|Publication number||US4501715 A|
|Application number||US 06/495,738|
|Publication date||Feb 26, 1985|
|Filing date||May 18, 1983|
|Priority date||May 18, 1983|
|Publication number||06495738, 495738, US 4501715 A, US 4501715A, US-A-4501715, US4501715 A, US4501715A|
|Inventors||Gilbert Barfield, Gary J. Hagopian|
|Original Assignee||Gilbert Barfield, Hagopian Gary J|
|Export Citation||BiBTeX, EndNote, RefMan|
|Patent Citations (2), Referenced by (46), Classifications (27), Legal Events (6)|
|External Links: USPTO, USPTO Assignment, Espacenet|
This invention relates to the manufacture of two-piece golf balls.
The manufacture of two-piece golf balls, i.e., golf balls with only a solid core ball and a dimpled outer shell, has normally been done in an injection molding process. In this process, the solid core is first placed inside of a mold cavity, a set of pins then pushes upward through the bottom of the cavity to raise the core to a central position, and a molten material is then forced into the cavity and around the core to form the outer shell.
Although this process makes well-formed balls, it is a difficult one to control and requires skilled operators. Also, it requires expensive tooling and expensive maintenance to the tooling. Ideally, it would be preferred if a less expensive process could be found.
While manufacturers have had to use injection molding to form the dimpled shell on two-piece balls, they have been able to use a much less expensive process of compression molding for forming a similar shell on three-piece balls, i.e., the traditional golf ball with a small rubber core ball surrounded by elastic windings and then the outer shell. Obviously, the manufacturers would prefer to use compression molding in forming twopiece balls because the equipment and tooling are already available in their plants. Further, the general process of producing the outer shell would be less expensive because it would be easier to control and would therefore not require expensive, highly skilled operators.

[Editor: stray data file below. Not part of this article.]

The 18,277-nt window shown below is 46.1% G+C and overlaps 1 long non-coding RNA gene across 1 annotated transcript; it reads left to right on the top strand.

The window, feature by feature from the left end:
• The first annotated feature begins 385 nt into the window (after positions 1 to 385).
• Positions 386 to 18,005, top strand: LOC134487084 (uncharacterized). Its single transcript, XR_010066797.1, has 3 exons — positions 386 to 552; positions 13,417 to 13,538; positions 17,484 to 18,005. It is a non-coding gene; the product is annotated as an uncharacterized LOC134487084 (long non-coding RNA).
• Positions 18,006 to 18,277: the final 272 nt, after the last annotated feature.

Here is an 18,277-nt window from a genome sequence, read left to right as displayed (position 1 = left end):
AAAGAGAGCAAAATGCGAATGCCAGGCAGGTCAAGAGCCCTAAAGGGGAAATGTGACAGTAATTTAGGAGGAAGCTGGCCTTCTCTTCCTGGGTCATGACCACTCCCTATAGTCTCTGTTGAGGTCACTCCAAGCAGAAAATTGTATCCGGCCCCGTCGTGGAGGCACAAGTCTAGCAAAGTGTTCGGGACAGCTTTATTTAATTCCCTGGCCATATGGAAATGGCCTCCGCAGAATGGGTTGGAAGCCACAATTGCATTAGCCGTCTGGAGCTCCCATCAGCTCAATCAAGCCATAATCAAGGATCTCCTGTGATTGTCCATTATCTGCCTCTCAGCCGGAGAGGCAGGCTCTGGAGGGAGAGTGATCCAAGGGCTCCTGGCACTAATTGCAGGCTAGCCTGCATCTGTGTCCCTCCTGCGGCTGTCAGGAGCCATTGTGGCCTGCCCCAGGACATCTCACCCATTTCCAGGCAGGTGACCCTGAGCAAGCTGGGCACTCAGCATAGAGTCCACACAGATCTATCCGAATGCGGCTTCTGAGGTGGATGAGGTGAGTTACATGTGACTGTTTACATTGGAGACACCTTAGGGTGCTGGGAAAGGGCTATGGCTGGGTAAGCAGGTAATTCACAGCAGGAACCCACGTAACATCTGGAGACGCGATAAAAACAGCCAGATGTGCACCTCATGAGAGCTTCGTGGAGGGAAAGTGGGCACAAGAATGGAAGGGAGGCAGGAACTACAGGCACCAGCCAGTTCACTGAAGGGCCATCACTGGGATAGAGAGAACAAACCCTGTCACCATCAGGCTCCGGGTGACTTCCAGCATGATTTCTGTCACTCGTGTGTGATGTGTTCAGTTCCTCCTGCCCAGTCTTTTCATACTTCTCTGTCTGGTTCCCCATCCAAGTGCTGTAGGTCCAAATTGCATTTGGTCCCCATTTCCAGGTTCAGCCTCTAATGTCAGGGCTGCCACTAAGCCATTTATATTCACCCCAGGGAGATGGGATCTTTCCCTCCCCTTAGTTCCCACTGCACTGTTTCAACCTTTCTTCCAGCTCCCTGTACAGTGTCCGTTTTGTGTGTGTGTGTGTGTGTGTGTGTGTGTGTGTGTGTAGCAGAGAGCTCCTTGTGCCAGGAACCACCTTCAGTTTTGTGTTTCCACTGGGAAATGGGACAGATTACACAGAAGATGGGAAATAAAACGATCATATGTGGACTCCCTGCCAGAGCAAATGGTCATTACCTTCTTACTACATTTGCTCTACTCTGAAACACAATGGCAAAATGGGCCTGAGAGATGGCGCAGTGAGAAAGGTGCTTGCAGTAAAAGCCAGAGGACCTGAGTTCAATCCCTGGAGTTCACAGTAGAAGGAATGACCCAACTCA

Unfortunately, attempts to compression mold perfectly shaped, two-piece balls have failed because, unlike the wound centers of three-piece balls, the solid cores of two-piece balls are relatively incompressible. In three-piece balls the wound core has small voids between the latticework of elastic windings. During compression molding of the cover for a three-piece ball, the wound core is able to be compressed into a smaller volume because the elastic windings fill these voids. Since the windings seek to return to their original positions, this creates an internal "back pressure" within the molding cavity. This internal "back pressure" presses the cover stock for the shell firmly against the inside walls of the mold and results in the final product being an exact replica of the dimpled mold cavity. Conversely, since the solid core ball is relatively incompressible, it creates no appreciable internal "back pressure" during the compression molding of two-piece balls. On the contrary, the solid core material expands upon heating, and displaces cover stock from inside the mold. During the cooling cycle, the contents of the mold contract and pull away from the mold's sidewalls. Since there is no internal "back pressure", this pulling away causes distortion of the ball's surface and makes the product unacceptable.
In 1902, Eleazer Kempshall attempted to solve this problem by using telescopically mating dies to compression mold a dimpled cover for two-piece balls. As described in his U.S. Pat. No. 695,867, Kempshall's process of compression molding includes a pair of male and female dies. As shown in FIGS. 5-7 of the Kempshall patent, the female die has a rim or step C on which a small amount of the cover material extrudes when the dies are initially pushed together to form the cover. The overflow material is trapped between the approaching edges B and C of the two dies. Continued axial pressure on the dies causes the edges B and C to move toward one another and force the trapped material to flow back inside the mold cavity to create an integral dimpled cover for the ball.